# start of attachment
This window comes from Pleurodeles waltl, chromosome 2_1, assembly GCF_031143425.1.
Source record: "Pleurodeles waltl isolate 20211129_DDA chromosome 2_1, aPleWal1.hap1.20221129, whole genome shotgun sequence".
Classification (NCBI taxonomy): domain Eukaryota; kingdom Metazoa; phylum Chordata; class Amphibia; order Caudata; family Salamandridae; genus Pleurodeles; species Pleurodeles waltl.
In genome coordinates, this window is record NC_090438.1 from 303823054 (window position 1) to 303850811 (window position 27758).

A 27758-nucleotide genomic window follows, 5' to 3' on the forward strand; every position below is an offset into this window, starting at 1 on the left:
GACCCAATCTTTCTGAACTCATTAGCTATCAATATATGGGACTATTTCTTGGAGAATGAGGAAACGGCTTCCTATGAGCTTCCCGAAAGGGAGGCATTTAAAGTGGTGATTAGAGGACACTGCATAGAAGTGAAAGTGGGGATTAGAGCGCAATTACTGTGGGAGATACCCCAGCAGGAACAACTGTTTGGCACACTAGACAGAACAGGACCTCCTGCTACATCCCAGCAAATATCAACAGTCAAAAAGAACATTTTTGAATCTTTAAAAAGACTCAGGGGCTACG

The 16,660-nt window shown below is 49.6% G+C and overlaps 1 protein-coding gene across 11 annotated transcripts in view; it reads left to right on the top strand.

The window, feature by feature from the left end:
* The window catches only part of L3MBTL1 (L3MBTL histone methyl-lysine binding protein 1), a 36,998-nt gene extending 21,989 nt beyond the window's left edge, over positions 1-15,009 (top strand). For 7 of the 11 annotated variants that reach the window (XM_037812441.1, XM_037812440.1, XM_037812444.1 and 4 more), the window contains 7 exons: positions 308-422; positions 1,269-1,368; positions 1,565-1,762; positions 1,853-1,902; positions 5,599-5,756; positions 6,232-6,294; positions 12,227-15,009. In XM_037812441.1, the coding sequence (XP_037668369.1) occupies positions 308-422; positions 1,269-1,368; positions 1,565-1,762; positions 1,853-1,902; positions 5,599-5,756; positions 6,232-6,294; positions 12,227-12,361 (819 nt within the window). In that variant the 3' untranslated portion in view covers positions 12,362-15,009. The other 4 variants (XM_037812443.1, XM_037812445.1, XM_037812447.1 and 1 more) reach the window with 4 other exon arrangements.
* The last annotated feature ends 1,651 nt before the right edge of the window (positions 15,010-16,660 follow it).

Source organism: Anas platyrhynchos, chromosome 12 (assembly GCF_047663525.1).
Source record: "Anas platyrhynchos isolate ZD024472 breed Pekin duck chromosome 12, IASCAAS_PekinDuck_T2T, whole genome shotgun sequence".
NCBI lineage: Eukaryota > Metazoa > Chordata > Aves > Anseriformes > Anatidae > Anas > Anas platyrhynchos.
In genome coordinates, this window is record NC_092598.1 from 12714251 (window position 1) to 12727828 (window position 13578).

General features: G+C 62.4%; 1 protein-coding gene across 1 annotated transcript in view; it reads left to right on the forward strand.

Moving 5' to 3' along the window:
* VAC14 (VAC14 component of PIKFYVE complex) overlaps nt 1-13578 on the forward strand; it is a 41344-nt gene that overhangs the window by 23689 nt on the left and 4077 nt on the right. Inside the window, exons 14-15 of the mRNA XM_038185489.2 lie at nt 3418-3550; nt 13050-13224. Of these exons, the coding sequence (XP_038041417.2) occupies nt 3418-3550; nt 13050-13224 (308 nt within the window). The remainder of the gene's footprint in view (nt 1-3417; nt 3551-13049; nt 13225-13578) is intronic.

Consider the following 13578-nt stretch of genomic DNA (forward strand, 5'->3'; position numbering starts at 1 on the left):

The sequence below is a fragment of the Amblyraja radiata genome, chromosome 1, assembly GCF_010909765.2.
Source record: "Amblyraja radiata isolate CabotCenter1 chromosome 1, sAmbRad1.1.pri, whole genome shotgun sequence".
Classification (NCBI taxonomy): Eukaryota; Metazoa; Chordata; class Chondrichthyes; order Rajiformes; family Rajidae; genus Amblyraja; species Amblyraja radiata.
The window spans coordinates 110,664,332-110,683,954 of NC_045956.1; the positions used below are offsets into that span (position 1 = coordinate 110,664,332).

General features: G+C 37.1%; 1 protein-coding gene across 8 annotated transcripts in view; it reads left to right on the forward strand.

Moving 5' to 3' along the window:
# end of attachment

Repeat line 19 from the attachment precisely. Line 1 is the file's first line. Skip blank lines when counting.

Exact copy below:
The sequence below is a fragment of the Amblyraja radiata genome, chromosome 1, assembly GCF_010909765.2.